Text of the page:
How to be happy at work
Does being productive make you happy?
Only 13% of the global workforce is actively engaged. That’s just one out of eight employees who are psychologically committed to their jobs.
Employee engagement statistics help us understand and describe the nature of the relationship between an organisation and its employees. While many employed people feel committed to their work, we can probably all think of someone who is not.
Which brings us back to that statistic. Only 13% of the global workforce is actively engaged. With so many disengaged or unhappy employees around the world, why do we work?
At face value, it’s simple. Most people work to provide for themselves and their families. However, a career also gives us a platform to achieve personal goals, contribute to society, and be recognised and rewarded for our efforts.
Why then, do we sometimes not work hard?
- Feeling uninspired: Statistics show that only 15% of employees strongly agree that the leadership of their organisation makes them enthusiastic about the future.
- Being distracted: An email, buzzing phone, little red app notification or sales call (maybe even the odd cat video) can make you lose focus on your tasks.
- Feeling disconnected: Problems with team connectivity can be caused by poor communication, lack of unity and no central goals.
- Feeling overwhelmed: If there are too many tasks that overlap, people may feel unable to focus on one at a time, quickly becoming overwhelmed and unproductive.
- Lack of recognition: Often the problem of lack of recognition starts with company culture.
Is anyone happy at work?
According to studies, unhappiness can decrease productivity by 10%. However, it also works the other way. Happiness impacts productivity positively.
Are we more productive when we’re happy?
It’s true that happier employees are more productive. A study by economists at the University of Warwick found that happiness can achieve approximately 12% greater productivity.
Are we happy because we’re productive?
Not only are happiness and productivity connected, but each influences the other. It works both ways.
The Happiness Advantage author Shawn Anchor writes that happiness fuels success and performance because positivity makes us more engaged, creative, resilient to stress, and productive.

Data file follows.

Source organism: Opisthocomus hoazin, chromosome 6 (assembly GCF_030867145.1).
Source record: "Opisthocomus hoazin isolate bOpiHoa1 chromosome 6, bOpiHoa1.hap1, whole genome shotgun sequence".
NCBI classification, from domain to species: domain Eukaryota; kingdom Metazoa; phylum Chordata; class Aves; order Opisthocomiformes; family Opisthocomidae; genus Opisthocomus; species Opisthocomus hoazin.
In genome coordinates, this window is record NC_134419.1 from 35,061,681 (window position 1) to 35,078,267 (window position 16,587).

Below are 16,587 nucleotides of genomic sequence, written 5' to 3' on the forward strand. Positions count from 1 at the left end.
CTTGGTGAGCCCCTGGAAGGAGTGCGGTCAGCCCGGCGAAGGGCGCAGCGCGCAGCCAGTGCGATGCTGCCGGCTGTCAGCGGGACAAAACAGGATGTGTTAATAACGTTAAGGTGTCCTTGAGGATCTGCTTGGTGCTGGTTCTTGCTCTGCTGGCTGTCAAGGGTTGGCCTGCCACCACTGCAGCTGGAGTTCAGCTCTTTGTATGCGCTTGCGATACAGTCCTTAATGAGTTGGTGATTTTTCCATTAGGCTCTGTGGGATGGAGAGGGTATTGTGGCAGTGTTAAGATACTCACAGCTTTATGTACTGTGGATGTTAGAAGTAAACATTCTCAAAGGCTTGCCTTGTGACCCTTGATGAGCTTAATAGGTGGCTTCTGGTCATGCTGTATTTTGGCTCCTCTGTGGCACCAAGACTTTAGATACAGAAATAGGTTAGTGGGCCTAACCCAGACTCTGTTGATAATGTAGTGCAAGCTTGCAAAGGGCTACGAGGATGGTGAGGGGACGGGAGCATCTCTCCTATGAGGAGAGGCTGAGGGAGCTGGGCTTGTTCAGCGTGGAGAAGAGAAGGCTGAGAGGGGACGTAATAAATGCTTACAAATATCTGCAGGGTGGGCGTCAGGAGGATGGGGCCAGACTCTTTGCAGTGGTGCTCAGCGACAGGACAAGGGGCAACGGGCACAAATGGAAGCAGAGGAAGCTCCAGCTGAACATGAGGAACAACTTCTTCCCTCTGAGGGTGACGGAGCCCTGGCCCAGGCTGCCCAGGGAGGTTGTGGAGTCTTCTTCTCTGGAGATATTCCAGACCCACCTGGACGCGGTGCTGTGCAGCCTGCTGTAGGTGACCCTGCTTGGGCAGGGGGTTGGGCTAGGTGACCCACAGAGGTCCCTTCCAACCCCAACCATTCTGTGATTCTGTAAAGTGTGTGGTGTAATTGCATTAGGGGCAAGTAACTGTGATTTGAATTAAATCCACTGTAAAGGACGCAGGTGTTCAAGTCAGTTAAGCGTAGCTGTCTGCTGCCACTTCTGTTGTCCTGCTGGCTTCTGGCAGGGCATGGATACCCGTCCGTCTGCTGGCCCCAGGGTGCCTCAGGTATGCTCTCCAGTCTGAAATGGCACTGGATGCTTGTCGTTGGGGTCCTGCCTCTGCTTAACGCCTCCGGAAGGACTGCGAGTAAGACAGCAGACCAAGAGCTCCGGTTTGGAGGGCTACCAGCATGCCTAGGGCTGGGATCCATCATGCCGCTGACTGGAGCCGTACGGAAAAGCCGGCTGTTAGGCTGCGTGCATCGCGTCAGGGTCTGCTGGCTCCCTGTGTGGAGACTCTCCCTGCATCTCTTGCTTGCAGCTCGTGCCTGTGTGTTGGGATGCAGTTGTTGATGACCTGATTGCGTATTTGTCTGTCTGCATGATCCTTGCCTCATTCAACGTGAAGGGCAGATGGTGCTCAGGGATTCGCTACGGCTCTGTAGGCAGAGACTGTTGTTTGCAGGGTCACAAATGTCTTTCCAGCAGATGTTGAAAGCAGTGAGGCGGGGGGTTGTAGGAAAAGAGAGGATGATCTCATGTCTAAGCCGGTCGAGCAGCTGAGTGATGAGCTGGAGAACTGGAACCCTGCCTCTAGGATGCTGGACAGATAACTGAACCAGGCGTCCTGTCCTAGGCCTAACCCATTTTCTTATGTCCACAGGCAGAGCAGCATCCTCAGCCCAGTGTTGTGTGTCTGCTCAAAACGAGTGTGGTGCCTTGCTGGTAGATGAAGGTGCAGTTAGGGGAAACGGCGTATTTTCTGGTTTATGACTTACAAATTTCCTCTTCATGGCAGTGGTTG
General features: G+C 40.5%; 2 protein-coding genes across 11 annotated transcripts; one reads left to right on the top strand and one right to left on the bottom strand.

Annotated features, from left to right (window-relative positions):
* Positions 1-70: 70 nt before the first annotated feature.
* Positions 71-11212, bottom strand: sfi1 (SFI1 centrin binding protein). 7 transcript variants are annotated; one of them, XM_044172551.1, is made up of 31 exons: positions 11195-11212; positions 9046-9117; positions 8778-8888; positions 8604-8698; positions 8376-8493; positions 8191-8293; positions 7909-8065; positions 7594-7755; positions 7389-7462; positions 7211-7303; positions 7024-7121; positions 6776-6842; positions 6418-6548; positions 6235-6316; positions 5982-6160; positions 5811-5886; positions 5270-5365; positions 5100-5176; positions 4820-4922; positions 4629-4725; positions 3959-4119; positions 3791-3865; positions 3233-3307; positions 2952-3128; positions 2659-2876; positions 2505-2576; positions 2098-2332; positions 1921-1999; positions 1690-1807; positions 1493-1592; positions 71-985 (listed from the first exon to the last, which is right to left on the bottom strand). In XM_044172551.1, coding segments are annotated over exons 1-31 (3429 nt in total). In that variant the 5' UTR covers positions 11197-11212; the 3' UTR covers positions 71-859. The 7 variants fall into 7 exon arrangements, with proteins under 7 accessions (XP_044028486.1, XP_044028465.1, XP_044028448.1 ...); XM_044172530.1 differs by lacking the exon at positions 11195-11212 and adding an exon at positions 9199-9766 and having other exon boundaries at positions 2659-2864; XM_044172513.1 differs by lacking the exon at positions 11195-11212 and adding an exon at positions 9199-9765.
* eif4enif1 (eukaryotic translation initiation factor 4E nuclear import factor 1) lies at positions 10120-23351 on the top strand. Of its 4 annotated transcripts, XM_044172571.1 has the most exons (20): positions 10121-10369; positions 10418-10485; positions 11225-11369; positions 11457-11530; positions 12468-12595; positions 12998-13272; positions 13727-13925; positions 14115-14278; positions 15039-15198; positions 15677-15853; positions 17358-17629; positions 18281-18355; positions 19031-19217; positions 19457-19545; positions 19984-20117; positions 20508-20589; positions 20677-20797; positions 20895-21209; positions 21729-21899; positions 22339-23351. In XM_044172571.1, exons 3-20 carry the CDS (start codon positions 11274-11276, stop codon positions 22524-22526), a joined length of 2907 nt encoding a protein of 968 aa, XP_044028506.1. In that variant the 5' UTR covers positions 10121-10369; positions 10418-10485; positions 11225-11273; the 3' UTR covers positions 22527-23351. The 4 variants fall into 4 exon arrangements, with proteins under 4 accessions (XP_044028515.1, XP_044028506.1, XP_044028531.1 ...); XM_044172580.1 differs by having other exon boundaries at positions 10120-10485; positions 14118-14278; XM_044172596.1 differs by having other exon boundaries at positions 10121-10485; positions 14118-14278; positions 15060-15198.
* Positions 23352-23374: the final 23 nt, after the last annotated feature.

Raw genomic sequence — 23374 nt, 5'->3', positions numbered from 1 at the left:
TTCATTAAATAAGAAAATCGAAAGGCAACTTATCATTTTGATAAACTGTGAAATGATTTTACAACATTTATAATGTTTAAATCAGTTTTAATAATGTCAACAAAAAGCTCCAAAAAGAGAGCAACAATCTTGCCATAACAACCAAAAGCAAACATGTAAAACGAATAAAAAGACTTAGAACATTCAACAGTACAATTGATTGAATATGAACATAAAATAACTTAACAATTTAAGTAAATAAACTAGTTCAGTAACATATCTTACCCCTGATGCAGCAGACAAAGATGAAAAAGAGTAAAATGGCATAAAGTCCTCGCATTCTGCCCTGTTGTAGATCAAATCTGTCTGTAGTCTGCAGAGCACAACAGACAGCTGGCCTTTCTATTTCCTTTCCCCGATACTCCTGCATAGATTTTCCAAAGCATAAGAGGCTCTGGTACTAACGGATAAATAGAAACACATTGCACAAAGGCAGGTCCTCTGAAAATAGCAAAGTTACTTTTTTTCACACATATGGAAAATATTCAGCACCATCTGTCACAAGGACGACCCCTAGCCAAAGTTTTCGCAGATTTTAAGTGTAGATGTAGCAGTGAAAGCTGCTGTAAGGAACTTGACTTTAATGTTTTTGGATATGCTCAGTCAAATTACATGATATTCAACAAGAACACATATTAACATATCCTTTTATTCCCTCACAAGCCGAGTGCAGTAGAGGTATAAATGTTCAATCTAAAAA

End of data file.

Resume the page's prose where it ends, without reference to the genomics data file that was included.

Improving happiness and productivity
If you’re looking for new ways to improve happiness and productivity, here are some tips to take home:
Encourage and celebrate one another
Feeling mediocre? Ask for feedback or organise a review. Find out your strengths according to your peers and look at what you can improve. Learn from your co-workers and encourage each other.
Not sure where to start? Try out the Mind Doodle template for Performance reviews in the Business category. Learn more about selecting templates.
Know your limits
Know when no is the right answer. The sad truth is that all the enthusiasm in the world won’t protect you from burning out in the end.
Challenge yourself when it’s the right time, saying yes only when you mean it. Your body and mind will thank you for it.
Small, achievable goals
For productivity gains, set small targets for regular success. Small, regular goals mean more celebrations after less time worrying where to begin.
When you look back and see how much you’ve achieved, you’ll see that small goals build up to big wins.
Find out about using agile project management for tasks towards long-term goals.
“Motivation and productivity don’t depend as much on happiness as they do on positive thinking. Positive thinking will keep you glued to the task at hand when the going gets hard, and anticipation of success is likely to bring about success,” Lifehacker reported.
Work-from-home days, flexible start and end times, and permission to make your own decisions about how you work can impact positively on how you feel at work.
Giving you more control to work in a way that’s convenient for your lifestyle can help improve your work-life balance.
Don’t underestimate the power of being active. Exercise boosts your mood, releasing endorphins and increasing your energy levels.
Could you introduce a walk or cycle to your commute? What about during your lunch breaks? Pop to a gym or ask your management team about inviting a trainer to deliver workouts in-house.
One great way to guarantee long-term happiness at work is having a sense of purpose. Doing meaningful work that you care about improves motivation, dedication, and a desire to succeed.
Being happier at work improves productivity in the most basic way. If people are happy at work, they’ll be at work, present and ready to deliver.
Between 75-90% of all doctor’s office visits are for stress-related complaints. When stressors are reduced, people take less sick-days, staying happier and healthier.
Invest in wellbeing
Attend a weekly yoga class, be creative, give yourself more time to think, download a mindfulness app, learn to meditate, cut down on bad food and alcohol, sleep more, take holidays and enjoy your time off. Re-energise.
Use Mind Doodle’s Wellbeing checklist template in the Personal category for your first step to monitoring wellbeing. See more unexpected uses of mind maps.
92% of employees say that having the technology to do their job efficiently affects their work satisfaction.
Provide the right tools for your team do their work efficiently, starting with Mind Doodle.
Mind Doodle is a digital tool that offers a fresh approach to idea sharing and development, enhancing both creative thinking and project management.
As a collaborative tool, Mind Doodle has real-time updates and live chat, connecting even distributed teams and improving teamwork. Accelerate productivity using the agile task manager to assign tasks, helping your team to turn ideas into reality.
Sign up to see how you can become happier at work, more productive, and better connected with teams or collaborators.
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